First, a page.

Edumine’s upcoming online conference, Women in Mining: Exploring Points of Resistance on March 15, is gathering voices from all facets of the industry with the goal to facilitate dialogue on how more women can build more successful careers in the mining industry and how we can shift the culture and perception of the mining industry around issues of inclusion.
An equity, diversity & inclusion strategist and consultant, panelist Andrea Carter’s area of research is steeped in neuroscience – and the result of research with 13 companies is her upcoming paper: Belonging – the next metric for corporate governance in mining, which will be published March 3.
Central to Carter’s thesis is the need for mining to be able to retain global status while recognizing gaps in the proverbial corporate talent pipeline.
Carter said when it came to women, “it was next to nothing”.
With the volatility of today’s market, companies are focused on growing revenue and cutting costs. Both, Carter points out, require human capital, and said a current problem is, “you have to be able to speak to why human capital is a primary focus.”
“Since equity, diversity and inclusion became a topic of conversation, the main question that’s been asked is “how do we attract diverse talent, and have them fit into our culture?”
Research showed that employees have to feel like they belong to best succeed, in an “environment that fostered learning and growth,” Carter said. “Belonging acts as a powerful motivator for interpersonal behaviour and workplace performance.”
Research defined key indicators, results of behaviours that will be published in June. Here’s a sneak peak of the broader discussion:
MINING.com: What do you think is one of the most common misconceptions about the mining industry?
Carter: That they have clear governance in place.
MINING.com: What opportunities do you see for women in the industry?
Carter: I think there are a tonne of opportunities for women in the mining industry. The industry is in a critical mess right now, unless they start looking at marginalized groups, not just white women, that is women of all ethnicities, and women of all ages. One of the things that we see in a lot of male-dominated industries, is that women past a certain age who haven’t advanced in their career, are not valued.
We have the opportunity not only to recruit new talent coming into the working environment, but we have the opportunity to look outside the industry for diverse talent so the industry can go back into a growth space. In order for mining to start seeing things differently, they need to break up the demographics of what they currently have within the industry itself.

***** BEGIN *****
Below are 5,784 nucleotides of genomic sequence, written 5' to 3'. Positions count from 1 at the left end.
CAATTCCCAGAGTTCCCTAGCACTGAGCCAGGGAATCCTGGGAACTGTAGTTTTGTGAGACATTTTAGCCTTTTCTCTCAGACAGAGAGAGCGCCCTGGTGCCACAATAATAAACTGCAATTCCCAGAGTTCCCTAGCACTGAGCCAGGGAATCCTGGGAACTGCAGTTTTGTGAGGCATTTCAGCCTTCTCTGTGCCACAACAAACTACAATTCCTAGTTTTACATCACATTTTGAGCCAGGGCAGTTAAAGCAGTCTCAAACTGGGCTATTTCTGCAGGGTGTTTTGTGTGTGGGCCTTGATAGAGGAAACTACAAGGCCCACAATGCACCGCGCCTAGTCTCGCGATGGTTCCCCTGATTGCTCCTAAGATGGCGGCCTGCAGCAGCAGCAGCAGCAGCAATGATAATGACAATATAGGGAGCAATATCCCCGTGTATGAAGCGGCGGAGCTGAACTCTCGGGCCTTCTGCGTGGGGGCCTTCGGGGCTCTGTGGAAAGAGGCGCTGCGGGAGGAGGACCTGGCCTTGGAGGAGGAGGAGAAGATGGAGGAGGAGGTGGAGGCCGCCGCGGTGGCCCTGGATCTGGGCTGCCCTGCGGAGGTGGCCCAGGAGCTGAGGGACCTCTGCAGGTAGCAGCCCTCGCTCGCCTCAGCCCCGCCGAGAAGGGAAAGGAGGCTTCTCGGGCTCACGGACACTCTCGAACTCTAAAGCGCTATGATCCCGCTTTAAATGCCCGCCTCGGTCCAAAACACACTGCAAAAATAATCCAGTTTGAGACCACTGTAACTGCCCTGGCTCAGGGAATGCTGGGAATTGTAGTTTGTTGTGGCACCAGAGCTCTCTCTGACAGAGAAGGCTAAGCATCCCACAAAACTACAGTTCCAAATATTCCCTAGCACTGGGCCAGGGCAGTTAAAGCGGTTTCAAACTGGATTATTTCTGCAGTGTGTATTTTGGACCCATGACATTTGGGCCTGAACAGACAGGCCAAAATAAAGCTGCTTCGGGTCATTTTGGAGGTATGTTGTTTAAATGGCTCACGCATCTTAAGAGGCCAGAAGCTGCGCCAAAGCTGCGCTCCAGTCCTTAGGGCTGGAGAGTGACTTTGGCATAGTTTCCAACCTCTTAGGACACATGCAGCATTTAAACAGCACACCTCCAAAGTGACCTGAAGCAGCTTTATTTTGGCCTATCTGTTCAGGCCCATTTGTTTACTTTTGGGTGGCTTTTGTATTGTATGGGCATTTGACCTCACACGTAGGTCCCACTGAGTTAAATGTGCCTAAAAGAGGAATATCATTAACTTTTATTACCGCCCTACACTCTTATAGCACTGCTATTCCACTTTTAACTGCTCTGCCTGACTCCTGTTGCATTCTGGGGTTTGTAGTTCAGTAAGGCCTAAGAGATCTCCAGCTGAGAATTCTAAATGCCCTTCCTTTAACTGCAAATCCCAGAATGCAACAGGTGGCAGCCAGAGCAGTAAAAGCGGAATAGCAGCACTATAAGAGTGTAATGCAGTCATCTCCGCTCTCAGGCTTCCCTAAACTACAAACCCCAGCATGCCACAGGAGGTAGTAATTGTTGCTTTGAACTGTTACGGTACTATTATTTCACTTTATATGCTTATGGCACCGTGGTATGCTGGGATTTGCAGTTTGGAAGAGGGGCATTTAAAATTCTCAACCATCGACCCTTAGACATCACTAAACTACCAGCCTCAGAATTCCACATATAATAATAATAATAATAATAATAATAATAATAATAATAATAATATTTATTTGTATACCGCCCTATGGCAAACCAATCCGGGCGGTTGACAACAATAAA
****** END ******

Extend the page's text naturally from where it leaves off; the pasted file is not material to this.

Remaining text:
MINING.com: What barriers to inclusion are there at the C-suite level?
Carter: Its highly dependent upon the organization’s understanding of their current demographics. I would say the majority of organizations are likely unaware of how these demographics exist, and how they factor into their growth. For mining companies to start seeing the opportunity of developing their talent pipeline, they actually need to look back to what women exist, where, within the organization first.
We know, based on research, that gender and role are predictors of belonging. If we look at how those who identify as female move through the talent pipeline, we know there are massive gaps. Those gaps exist because organizations aren’t always aware of what their population is. They haven’t done the appropriate research to understand what their demographic is. And there is an illusion that there is meritocracy within organizational levels. Those elements are critical for looking at how women can move forward within the organization.
MINING.com: How do we begin breaking down points of resistance?
Carter: Inequity requires collective intentionality. It requires understanding and terminology that everyone can understand, and that can create purposeful action towards making an impact.
Register for Edumine Shift: Women in Mining here